U.S. Sen. Amy Klobuchar speaks during a protest outside the U.S. Supreme Court following a leaked draft majority opinion written by Judge Samuel Alita, which is preparing for a majority court to overturn a landmark Rowe abortion decision against Wade later this year in Washington, DC. , May 3, 2022
Elizabeth Franz Reuters
A group of 16 Democratic senators called on the Federal Trade Commission in a letter Wednesday to protect data privacy for people seeking abortion or other reproductive health care.
The letter highlights the possible far-reaching consequences of the Supreme Court’s pending decision to overturn Rowe v. Wade. Earlier this month, Politico announced a draft decision repealing a decades-old abortion protection order, and Chief Justice John Roberts later confirmed its authenticity, although a final decision has not yet been released.
The draft decision raised concerns about how the abolition of Roe could affect the protection of privacy, given that the original decision was largely based on the right to privacy between the pregnant woman and her doctor. Worrying concerns are the fact that the U.S. currently does not have a federal privacy law, although some states, such as California, have their own remedies.
In a letter to FTC Chair Lina Khan, senators led by Senators Amy Klobuchar, State Department, and Tammy Baldwin, State Department, expressed “serious concern” over recent reports that data brokers are buying and selling abortion-related location data . services, pointing to a recent Vice article. They said such data could come from common places, such as weather apps, where consumers might not expect their data to be sold.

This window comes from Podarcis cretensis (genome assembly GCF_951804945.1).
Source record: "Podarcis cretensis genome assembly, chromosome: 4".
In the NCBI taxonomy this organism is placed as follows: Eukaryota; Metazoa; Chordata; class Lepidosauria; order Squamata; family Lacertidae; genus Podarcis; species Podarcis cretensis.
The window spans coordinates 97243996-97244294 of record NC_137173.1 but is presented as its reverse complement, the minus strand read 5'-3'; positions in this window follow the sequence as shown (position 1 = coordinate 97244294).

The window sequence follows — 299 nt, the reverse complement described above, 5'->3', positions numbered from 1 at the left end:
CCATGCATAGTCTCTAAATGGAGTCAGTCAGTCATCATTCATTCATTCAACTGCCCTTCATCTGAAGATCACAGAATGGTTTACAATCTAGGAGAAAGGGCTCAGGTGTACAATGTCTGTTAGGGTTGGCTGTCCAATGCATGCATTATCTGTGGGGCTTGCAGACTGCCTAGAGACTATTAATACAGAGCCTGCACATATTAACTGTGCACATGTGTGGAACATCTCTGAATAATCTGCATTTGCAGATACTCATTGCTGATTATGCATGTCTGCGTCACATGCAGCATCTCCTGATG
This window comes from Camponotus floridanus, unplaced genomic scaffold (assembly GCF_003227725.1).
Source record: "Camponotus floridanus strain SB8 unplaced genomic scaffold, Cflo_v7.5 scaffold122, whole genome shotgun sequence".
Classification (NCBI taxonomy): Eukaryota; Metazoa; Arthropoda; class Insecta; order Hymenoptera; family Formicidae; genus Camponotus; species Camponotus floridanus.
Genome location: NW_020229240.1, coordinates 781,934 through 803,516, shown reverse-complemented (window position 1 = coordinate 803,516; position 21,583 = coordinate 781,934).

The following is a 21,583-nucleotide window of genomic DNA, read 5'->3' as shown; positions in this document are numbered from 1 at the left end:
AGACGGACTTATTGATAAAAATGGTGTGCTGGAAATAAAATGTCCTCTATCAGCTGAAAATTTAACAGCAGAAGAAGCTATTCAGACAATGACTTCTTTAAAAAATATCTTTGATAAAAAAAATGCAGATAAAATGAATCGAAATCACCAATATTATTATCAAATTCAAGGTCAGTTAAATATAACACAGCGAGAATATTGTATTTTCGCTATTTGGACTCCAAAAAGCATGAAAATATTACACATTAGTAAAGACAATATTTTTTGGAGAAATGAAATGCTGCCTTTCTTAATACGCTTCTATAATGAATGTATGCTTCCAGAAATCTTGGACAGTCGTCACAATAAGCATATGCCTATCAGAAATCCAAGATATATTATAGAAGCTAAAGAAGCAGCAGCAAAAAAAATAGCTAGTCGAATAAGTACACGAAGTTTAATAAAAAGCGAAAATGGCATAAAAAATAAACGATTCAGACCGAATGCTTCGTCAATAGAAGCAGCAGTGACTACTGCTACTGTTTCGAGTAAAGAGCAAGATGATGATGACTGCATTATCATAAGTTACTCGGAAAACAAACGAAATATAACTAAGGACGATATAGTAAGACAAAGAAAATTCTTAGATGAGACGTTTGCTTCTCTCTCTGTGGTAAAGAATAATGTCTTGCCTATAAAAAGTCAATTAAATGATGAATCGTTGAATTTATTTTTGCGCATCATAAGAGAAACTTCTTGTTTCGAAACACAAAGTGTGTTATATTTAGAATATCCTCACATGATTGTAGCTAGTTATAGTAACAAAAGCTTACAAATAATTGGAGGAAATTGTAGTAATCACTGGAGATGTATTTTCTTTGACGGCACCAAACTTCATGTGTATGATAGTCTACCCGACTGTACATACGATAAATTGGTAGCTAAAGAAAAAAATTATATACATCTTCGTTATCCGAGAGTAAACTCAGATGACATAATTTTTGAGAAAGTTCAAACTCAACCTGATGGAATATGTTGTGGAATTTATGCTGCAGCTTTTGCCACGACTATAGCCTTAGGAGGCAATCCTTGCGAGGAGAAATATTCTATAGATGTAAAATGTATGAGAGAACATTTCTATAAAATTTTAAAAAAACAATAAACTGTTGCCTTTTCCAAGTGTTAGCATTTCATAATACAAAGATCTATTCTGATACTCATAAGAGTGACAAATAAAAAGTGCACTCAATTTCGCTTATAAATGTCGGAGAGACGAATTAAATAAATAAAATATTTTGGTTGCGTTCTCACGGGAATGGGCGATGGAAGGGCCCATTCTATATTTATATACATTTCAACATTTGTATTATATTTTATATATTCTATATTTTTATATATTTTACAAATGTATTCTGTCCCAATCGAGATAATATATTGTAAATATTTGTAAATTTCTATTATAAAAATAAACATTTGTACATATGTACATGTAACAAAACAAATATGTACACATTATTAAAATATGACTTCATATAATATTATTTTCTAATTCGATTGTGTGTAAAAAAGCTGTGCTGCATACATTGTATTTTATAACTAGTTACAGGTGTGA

“In light of reports that the Supreme Court intends to dismiss Rowe v. Wade, we are concerned about the privacy of women who make decisions that should be between them, their families and their doctors, as it has been for more than five decades,” “If the final ruling is in line with the leaked opinion, thirteen states could ban abortion immediately, and more than a dozen others are likely to face criminal charges.” Banning and criminalizing abortion in some parts of our country could create additional risks for those seeking family planning services in states where abortion remains legal. ”
Already in states like Texas and Oklahoma, access to abortion has been extremely limited, and new laws even allow private individuals to sue abortion providers or those who help them access such services (potentially including ridershar drivers).
Senators have asked the FTC to outline measures it takes to ensure consumers can view and delete personal information online, ways to access mobile apps that collect and sell location data, and how it coordinates with the Department of Justice, states and security health. help providers to prevent brokers from accessing such information. They also asked the FTC, which many lawmakers believe is historically underfunded, whether it needs additional resources to prevent such personal information from being bought and sold by data brokers.
An FTC spokesman confirmed that the agency had received the letter, but gave no further comment.
WATCH: Protesters gather near Supreme Court after document leak prompts judges to overturn Rowe v. Wade